If I had to pick a specific date when I officially became a Star Wars fan, it would be forty years ago this month: December 25, 1980. I was five years old, and one of my Christmas gifts from Santa was a selection of action figures. Combining my memory with research in archival Sears Wish Books, I’m thinking it was probably the four-pack including Darth Vader, Boba Fett, IG-88, and Bossk.
Until then, my focus had been firmly on Lego (and there wouldn’t be licensed Star Wars Legos until The Phantom Menace); playing with those figures on the landing of our St. Paul staircase, I thought, “These are pretty cool. Maybe I should get into Star Wars.”
Except for Boba Fett, those bounty hunters just get a few seconds of screen time in The Empire Strikes Back; it’s testament to the tug the original trilogy exerted on the imagination of a generation that they’ve fascinated fans ever since. That’s the beauty of George Lucas’s fleet-footed approach to space opera: his camera trips lightly over characters and effects that would demand entire sequences in lesser films, leaving viewers with the sense that the movies’ heroes and villains are moving through a real world with limitless boundaries.
Hence the warm reception fans gave to Star Wars: From a Certain Point of View, the 2017 anthology revisiting the events of A New Hope through the eyes of the story’s minor characters: the Jawas, the Cantina aliens, Imperial stormtroopers, Rebel pilots and support staff. Even for characters that didn’t have action figures (but especially for those who did), longtime fans felt they knew these characters. As a 40th anniversary tribute, dozens of writers including many standbys of Disney-era Star Wars storytelling took deep(er) dives into the lives of characters who only briefly intersected with onscreen action.
Now, as the sequel’s 40th anniversary year comes to a close, From a Certain Point of View: The Empire Strikes Back makes similarly effective use of that concept for stories about snowy Rebel troops and sniffy Imperial officers, desperate Ugnaughts and subversive stormtroopers. Even the wampa ice creature, a tauntaun, the space slug, and — wait for it — Yoda’s haunted cave get their own stories.
As with the preceding volume, the new book finds wells of empathy for personalities that had only bit parts to play in the movie. The wampa turns out to have been a family man (oops), the two frozen tauntauns are revealed to have a family relationship, and haughty Imperial admirals think of their lost loves as their lives flash in front of their eyes. (As you may recall, the attrition rate among Imperial officers is unusually high in Episode V, even by wartime standards.)
The book also answers some questions that, depending on how many times you’ve seen the movie, you may or may not even have realized you had about The Empire Strikes Back. Why was Vader mad at Admiral Ozzel for coming out of hyperspace too close to Hoth? How was there atmosphere and pressure inside the space slug? Who cooked the Cloud City dinner where Vader ambushed Han and Leia, and what was on the menu?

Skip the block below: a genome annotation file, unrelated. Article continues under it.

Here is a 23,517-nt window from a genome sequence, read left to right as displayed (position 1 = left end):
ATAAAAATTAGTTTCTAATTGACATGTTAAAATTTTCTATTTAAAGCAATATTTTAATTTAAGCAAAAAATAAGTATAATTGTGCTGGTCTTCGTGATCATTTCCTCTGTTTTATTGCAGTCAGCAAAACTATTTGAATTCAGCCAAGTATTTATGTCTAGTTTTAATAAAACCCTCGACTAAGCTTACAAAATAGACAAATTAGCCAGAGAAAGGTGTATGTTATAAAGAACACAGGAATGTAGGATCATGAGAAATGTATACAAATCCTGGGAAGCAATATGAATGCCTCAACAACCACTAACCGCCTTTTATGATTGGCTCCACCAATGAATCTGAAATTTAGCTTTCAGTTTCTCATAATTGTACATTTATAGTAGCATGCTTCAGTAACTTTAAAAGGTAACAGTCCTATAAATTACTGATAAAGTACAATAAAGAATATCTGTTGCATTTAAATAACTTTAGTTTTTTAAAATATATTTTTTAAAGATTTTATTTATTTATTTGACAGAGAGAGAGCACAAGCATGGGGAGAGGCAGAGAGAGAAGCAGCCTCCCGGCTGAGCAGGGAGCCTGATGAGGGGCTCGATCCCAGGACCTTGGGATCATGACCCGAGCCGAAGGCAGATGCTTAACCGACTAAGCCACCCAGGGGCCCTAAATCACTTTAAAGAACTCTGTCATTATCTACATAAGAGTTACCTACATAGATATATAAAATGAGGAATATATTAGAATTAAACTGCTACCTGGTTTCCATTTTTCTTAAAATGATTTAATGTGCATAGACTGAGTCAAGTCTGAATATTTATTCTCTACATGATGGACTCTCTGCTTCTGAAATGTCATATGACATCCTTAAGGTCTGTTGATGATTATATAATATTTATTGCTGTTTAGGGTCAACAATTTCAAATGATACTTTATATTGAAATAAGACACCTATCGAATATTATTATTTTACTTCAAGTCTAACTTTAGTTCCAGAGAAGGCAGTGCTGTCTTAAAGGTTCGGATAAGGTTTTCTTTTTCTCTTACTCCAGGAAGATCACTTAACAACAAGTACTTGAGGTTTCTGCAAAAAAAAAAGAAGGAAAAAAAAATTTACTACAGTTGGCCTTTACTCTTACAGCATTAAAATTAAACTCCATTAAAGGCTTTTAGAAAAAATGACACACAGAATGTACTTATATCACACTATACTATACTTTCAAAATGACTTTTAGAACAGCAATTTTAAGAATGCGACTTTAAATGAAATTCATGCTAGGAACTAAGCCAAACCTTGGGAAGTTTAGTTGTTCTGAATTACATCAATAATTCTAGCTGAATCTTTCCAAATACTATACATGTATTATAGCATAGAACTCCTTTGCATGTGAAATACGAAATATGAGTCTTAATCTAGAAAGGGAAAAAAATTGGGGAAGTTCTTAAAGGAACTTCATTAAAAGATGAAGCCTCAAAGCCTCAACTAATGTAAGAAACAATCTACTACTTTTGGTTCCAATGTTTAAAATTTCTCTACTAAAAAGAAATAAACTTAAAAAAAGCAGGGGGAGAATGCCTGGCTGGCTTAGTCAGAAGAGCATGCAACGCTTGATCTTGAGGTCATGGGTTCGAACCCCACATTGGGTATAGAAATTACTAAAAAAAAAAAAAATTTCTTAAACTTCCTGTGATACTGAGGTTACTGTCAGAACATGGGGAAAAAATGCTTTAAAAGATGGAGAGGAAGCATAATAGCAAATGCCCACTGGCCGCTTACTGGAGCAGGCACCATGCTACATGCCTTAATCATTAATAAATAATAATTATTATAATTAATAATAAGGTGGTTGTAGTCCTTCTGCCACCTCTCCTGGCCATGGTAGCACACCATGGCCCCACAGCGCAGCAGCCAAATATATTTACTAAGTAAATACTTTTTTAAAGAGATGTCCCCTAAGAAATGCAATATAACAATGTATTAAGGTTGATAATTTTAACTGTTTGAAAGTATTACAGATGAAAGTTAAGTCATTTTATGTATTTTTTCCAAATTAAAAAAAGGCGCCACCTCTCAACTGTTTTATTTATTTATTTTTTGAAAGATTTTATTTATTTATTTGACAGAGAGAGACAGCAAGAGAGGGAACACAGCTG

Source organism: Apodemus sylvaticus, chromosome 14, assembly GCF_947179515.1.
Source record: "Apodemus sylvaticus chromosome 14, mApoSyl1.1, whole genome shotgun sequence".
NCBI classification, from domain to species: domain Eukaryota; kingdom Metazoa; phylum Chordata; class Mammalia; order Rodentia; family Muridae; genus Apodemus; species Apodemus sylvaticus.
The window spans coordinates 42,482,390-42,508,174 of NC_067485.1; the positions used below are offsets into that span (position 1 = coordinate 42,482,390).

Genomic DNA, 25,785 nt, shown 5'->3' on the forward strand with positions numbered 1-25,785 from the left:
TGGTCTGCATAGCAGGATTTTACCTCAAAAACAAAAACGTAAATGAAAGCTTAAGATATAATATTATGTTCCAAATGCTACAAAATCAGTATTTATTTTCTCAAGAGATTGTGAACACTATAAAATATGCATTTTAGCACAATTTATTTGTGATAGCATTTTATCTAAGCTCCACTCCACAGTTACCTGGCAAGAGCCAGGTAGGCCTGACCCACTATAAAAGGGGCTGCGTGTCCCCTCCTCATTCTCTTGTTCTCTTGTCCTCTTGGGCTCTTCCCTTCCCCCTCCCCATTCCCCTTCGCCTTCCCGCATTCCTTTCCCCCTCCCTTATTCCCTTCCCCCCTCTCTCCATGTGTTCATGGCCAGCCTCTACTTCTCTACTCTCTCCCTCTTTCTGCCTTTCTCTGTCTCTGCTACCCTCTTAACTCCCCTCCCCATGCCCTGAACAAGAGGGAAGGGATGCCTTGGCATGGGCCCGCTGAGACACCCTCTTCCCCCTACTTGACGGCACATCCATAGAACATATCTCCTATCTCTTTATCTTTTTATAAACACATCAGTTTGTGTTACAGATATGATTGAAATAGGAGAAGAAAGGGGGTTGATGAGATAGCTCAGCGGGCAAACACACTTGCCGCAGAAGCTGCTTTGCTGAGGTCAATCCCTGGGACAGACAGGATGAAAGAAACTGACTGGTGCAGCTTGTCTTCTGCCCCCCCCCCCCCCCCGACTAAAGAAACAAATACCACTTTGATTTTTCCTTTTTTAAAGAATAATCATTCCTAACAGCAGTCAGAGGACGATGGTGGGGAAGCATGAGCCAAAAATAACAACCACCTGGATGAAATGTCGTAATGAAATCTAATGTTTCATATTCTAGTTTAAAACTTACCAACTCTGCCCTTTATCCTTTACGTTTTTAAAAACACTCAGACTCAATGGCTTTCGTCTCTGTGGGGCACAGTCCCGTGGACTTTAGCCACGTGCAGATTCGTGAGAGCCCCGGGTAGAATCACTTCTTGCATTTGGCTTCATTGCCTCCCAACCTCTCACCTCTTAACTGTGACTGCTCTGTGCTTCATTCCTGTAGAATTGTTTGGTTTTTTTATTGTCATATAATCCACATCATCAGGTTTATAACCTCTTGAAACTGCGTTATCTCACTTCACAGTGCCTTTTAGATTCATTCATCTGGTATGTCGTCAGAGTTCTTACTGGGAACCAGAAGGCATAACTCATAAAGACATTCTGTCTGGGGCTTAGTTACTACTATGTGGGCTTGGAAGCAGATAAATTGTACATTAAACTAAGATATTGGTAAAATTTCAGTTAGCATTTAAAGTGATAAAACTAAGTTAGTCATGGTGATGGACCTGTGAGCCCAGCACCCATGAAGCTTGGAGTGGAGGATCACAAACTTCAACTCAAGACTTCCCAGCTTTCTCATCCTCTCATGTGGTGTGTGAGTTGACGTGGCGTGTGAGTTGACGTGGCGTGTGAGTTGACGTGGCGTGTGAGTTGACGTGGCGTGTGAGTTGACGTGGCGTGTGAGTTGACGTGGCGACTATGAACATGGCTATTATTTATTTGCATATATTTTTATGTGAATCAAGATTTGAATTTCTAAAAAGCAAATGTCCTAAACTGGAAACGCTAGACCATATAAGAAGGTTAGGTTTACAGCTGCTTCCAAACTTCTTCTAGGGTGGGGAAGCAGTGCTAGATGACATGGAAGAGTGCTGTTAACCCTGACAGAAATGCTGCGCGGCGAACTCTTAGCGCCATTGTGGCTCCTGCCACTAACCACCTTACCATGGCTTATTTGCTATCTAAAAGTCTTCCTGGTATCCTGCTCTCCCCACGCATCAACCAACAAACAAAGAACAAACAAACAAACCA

Reading both books (or listening to the carefully produced audiobooks) illuminates just how different the two movies are. Whereas Star Wars was teeming with life — the diverse Cantina denizens, the Death Star staffers, a giant hanger full of mustachioed Rebels — Empire Strikes Back is a much more intimate story. The Certain Point of View contributors duly take us into the Echo Base trenches and explore the life of Bespin (several different characters hear Lando’s public-address evacuation order), but they also venture much farther beyond the film frame than the preceding volume’s writers did.
In “Lord Vader Will See You Now,” John Jackson Miller explains what Imperial captain Rae Slone (familiar from a range of stories and games) was up to while her peers were fighting the Battle of Hoth. In “Faith in an Old Friend,” Brittany N. Williams imagines what role Lando’s former copilot (see: Solo) played in the Millenium Falcon’s escape from Cloud City. Several stories center on characters you’d never know from the movie, although we now learn they were hanging around…although in keeping with the previous volume’s approach, the editors don’t neglect blink-and-you’ll miss them characters like the Rebel who impatiently walks right between Han and Leia when they’re having a lovers’ spat in an icy corridor.
Once again, the Random House Audio producers have corralled an all-star cast of readers to bring the audiobook to life. They include Jon Hamm returning from the previous POV audiobook to again voice the internal monologue of Boba Fett, along with star readers like Emily Woo Zeller and January LaVoy…and of course Marc Thompson, the John Williams of Star Wars audiobook readers. Soundscapes, effects, and authentic Episode V music create an immersive world, including long stretches spent in a Cloud City evacuation that turns out to have had far more distant, frenzied screams than the movie suggests.
As the recent death of David Prowse reminded fans, the actors and filmmakers who originally brought these characters to life aren’t quite as immortal as their fictional creations have proved. Fortunately, their legacy is secure. With creators and characters evincing welcome diversity and boundless creativity, that long-ago, far-away galaxy has never come so gratifyingly close to our own.